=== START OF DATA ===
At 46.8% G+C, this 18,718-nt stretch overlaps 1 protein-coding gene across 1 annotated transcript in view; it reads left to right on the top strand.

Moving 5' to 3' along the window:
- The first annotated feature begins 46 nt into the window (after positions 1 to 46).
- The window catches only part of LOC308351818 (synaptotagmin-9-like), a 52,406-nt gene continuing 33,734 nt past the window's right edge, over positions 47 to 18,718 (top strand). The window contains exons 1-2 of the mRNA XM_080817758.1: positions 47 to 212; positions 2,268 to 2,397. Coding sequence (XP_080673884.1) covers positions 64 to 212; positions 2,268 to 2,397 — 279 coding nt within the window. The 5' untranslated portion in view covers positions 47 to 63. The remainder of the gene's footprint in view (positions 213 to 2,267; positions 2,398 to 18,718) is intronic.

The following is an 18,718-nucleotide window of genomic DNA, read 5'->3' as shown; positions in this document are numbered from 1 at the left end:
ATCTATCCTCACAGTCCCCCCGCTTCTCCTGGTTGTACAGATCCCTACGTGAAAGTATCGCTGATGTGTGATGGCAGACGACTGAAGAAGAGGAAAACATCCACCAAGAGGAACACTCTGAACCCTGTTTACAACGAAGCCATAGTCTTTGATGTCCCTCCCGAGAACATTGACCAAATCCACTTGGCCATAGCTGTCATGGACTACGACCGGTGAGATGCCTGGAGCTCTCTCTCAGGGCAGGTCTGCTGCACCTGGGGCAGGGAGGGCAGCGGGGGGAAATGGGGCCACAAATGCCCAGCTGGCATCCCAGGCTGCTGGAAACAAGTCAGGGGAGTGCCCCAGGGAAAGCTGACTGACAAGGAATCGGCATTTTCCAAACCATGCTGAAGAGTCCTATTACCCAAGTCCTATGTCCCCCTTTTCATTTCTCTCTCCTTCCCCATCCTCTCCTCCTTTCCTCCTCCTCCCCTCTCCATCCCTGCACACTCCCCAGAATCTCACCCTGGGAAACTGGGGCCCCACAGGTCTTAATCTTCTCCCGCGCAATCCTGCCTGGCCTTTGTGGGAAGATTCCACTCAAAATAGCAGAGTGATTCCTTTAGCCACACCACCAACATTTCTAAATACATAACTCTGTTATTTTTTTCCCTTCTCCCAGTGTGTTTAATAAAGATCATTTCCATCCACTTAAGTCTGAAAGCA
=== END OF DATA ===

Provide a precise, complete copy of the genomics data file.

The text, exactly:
At 46.8% G+C, this 18,718-nt stretch overlaps 1 protein-coding gene across 1 annotated transcript in view; it reads left to right on the top strand.

Moving 5' to 3' along the window:
- The first annotated feature begins 46 nt into the window (after positions 1 to 46).
- The window catches only part of LOC308351818 (synaptotagmin-9-like), a 52,406-nt gene continuing 33,734 nt past the window's right edge, over positions 47 to 18,718 (top strand). The window contains exons 1-2 of the mRNA XM_080817758.1: positions 47 to 212; positions 2,268 to 2,397. Coding sequence (XP_080673884.1) covers positions 64 to 212; positions 2,268 to 2,397 — 279 coding nt within the window. The 5' untranslated portion in view covers positions 47 to 63. The remainder of the gene's footprint in view (positions 213 to 2,267; positions 2,398 to 18,718) is intronic.

The following is an 18,718-nucleotide window of genomic DNA, read 5'->3' as shown; positions in this document are numbered from 1 at the left end:
ATCTATCCTCACAGTCCCCCCGCTTCTCCTGGTTGTACAGATCCCTACGTGAAAGTATCGCTGATGTGTGATGGCAGACGACTGAAGAAGAGGAAAACATCCACCAAGAGGAACACTCTGAACCCTGTTTACAACGAAGCCATAGTCTTTGATGTCCCTCCCGAGAACATTGACCAAATCCACTTGGCCATAGCTGTCATGGACTACGACCGGTGAGATGCCTGGAGCTCTCTCTCAGGGCAGGTCTGCTGCACCTGGGGCAGGGAGGGCAGCGGGGGGAAATGGGGCCACAAATGCCCAGCTGGCATCCCAGGCTGCTGGAAACAAGTCAGGGGAGTGCCCCAGGGAAAGCTGACTGACAAGGAATCGGCATTTTCCAAACCATGCTGAAGAGTCCTATTACCCAAGTCCTATGTCCCCCTTTTCATTTCTCTCTCCTTCCCCATCCTCTCCTCCTTTCCTCCTCCTCCCCTCTCCATCCCTGCACACTCCCCAGAATCTCACCCTGGGAAACTGGGGCCCCACAGGTCTTAATCTTCTCCCGCGCAATCCTGCCTGGCCTTTGTGGGAAGATTCCACTCAAAATAGCAGAGTGATTCCTTTAGCCACACCACCAACATTTCTAAATACATAACTCTGTTATTTTTTTCCCTTCTCCCAGTGTGTTTAATAAAGATCATTTCCATCCACTTAAGTCTGAAAGCA